NBN Co given the opportunity to save the current NBN

I am very pleased with Malcolm Turnbull’s inaugural speech on the NBN, which now resides under his leadership.

For me the key issue was that the review that he has announced is, in his own words, ‘not dogmatic’. He has first of all asked NBN Co to review its operations with the aim of coming up with changes that will see lower costs and a faster rollout within the current parameters of the project, this being mainly an FttH rollout.

He explicitly mentioned that he does not want NBN Co to come up with solutions that it believes would fit his or his government’s political agenda. He also did not appoint consultants to carry out the review, which again could be linked to a political agenda. So, in short, praise for the way Malcolm is taking the NBN forward.

In various blogs I have indicated that rollouts in other parts of the world –namely the Netherlands, France and Kansas City in the USA – show that fibre can be rolled out significantly more cheaply than is apparently the case in Australia. I have spoken to several FttH experts from overseas and they have already offered ideas and suggestions; and they are ready to assist further to indicate where costs can be saved.

It is now up to NBN Co to make changes to its plan that would allow it to continue the project, under the existing specifications but in a much more effective and efficient way. And, according to the experts I talk to, this is possible. NBN Co should therefore be able to come up with a better plan, based on the new situation that has presented itself to them under the new government.

Here are some key elements that we believe are important in relation to this plan ….

It is important to remember that when the NBN was conceived (2007-2009) the government was involved in a battle with Telstra, which wanted to maintain its monopoly. Shortly after that the Opposition indicated that it would kill the NBN. This placed an enormous amount of political pressure on NBN Co, which was certainly not conducive to an effective and efficient running of the operation.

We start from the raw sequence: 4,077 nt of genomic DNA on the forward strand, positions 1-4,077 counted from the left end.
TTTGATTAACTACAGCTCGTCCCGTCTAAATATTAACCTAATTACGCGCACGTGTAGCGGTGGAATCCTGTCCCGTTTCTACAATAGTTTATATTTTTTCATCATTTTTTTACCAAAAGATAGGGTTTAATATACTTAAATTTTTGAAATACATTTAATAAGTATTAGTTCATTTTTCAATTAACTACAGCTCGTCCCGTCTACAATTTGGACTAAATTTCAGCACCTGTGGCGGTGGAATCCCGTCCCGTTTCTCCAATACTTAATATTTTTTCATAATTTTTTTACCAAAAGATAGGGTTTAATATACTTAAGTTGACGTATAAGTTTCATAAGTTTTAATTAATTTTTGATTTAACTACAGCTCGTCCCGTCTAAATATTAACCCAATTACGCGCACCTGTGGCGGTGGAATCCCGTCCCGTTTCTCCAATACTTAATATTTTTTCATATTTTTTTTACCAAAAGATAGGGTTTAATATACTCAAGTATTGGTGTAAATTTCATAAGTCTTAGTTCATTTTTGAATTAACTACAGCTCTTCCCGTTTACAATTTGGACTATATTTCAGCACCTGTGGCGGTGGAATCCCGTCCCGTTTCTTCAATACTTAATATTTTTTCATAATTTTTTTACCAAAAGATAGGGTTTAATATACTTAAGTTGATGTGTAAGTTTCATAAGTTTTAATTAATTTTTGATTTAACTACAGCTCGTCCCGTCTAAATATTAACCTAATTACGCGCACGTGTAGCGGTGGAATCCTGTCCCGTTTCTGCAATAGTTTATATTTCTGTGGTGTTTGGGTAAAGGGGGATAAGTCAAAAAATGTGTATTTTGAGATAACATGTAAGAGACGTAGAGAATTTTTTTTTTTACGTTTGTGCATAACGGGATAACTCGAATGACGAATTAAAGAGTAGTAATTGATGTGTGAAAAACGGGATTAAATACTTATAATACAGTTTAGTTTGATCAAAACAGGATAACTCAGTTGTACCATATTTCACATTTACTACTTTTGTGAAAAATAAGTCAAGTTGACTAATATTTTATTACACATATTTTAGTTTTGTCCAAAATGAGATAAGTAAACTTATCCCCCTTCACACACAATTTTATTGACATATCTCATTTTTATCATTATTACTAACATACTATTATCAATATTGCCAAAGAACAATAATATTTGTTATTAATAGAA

This is now no longer the case and the review could be used by NBN Co to weed out any of the elements that were put into the early plan of the NBN for the abovementioned reasons. Furthermore, international experience can also be used to look at the key goals the government wants to achieve – cheaper and faster.

As well as this the technology has not been standing still during those years. It is now up to NBN Co to show that it is indeed able to build as much as possible of the original NBN, cheaper and faster.

Obviously if, within the context of the original vision, there are reasons in certain circumstances to use different (interim) technologies then by all means these should be taken into account. For example, the DSL technology can be used, very effectively and at significant lower cost, in apartment buildings, and still deliver a similar broadband experience to customers. These are some of the low-hanging fruits that NBN Co can pick; now it is unshackled from some of the previous (politically-driven) conditions set by the previous government.

There will be other situations – for instance, in areas where the rollout will not happen until 2020 or even later, if a quicker DSL solution (eg VDSL vectoring) can be used for the interim period, this will enable NBN Co to deliver fast broadband much more quickly to those customers.

Obviously a continuation of the original plan, albeit reshaped and reformatted, is the least disruptive course; and if NBN Co can deliver on this it would be by far the best solution. However, if they fail in this alternative plans will have to be looked at and that would be a far more complicated way to proceed.

It is now up to NBN Co, with the assistance of the industry and FttH experts, to show the government that we can continue with the original strategic vision. We all should grasp this opportunity with both hands.

Paul Budde

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